As I take a few days off, here’s a post from WAY back in 2009 about offer letters that you may have missed. With employers doing more hiring in 2013, it takes on added relevance.

In my series of the “basics” of various employment laws (see prior installments here,here and here), this week the topic is offer letters. Specifically, at the time of hiring an employee, does Connecticut require any documentation be provided to employees?

The answer is yes.  Perhaps not in the form of an “offer letter” but it must be something resembling it.  Specifically, Conn. Gen. Stat. 31-71f requires that every employer, at the time of hiring, tell employees:

  1. What his or her rate of pay will be;
  2. What hours the employee will be expected to work;
  3. How often the employee will be paid (weekly, bi-weekly, etc.).

Connecticut law also requires that employers “make available” to employees (in writing or through a posted notice) any policies or practices relating to:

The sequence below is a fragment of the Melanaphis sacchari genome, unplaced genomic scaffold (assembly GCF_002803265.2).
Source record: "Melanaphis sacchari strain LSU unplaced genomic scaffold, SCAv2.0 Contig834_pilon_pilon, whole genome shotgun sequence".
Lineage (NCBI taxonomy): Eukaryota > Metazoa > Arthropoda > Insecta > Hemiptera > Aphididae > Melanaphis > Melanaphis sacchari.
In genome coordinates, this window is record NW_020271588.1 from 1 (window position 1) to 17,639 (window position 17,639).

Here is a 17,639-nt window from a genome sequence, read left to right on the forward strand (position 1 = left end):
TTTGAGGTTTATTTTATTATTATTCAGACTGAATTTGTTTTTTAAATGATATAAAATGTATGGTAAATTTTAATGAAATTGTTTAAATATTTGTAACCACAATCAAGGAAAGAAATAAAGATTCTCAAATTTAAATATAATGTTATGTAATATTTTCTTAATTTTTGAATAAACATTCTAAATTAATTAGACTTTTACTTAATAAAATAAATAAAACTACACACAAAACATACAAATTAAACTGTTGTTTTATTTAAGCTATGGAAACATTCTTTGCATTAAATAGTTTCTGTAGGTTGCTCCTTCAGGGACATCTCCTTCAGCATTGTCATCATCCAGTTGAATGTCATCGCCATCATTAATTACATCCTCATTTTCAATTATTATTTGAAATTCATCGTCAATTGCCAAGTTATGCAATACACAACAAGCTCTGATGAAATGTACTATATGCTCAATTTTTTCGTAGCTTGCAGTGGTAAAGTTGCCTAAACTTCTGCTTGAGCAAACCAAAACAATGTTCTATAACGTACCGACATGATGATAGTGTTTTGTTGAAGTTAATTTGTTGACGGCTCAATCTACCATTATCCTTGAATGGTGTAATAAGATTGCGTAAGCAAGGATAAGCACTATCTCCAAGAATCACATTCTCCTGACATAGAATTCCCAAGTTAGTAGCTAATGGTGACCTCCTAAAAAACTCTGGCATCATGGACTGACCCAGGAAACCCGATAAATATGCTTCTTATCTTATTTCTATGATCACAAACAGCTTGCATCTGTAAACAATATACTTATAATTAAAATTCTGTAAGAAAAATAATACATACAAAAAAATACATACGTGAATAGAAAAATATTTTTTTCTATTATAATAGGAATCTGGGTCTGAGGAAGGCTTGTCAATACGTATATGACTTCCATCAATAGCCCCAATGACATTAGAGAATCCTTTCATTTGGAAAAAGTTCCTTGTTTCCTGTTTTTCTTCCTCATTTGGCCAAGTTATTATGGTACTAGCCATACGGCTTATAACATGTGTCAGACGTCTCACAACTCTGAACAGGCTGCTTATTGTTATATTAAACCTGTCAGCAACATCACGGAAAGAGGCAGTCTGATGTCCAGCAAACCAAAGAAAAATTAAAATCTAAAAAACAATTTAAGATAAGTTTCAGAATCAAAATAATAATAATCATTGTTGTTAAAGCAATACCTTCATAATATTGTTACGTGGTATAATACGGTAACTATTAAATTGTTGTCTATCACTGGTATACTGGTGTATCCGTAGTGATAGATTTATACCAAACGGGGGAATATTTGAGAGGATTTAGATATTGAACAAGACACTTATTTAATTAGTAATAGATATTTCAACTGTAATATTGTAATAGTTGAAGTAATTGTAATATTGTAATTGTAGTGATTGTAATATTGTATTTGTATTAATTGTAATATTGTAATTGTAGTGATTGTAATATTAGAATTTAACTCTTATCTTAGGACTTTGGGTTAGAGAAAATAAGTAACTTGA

• wages;
  • vacation pay;
  • sick leave;
  • health and welfare benefits;
  • and comparable matters.

The employer must provide notice to the employees if it makes any changes to these policies or practices.

For employers, strongly consider using a standard offer letter for each of your hires.  Also be sure that any such letters confirm that the employee is “at-will”, meaning that the employer can fire the employee at any time for any reason (and the employee can leave anytime for any reason too).

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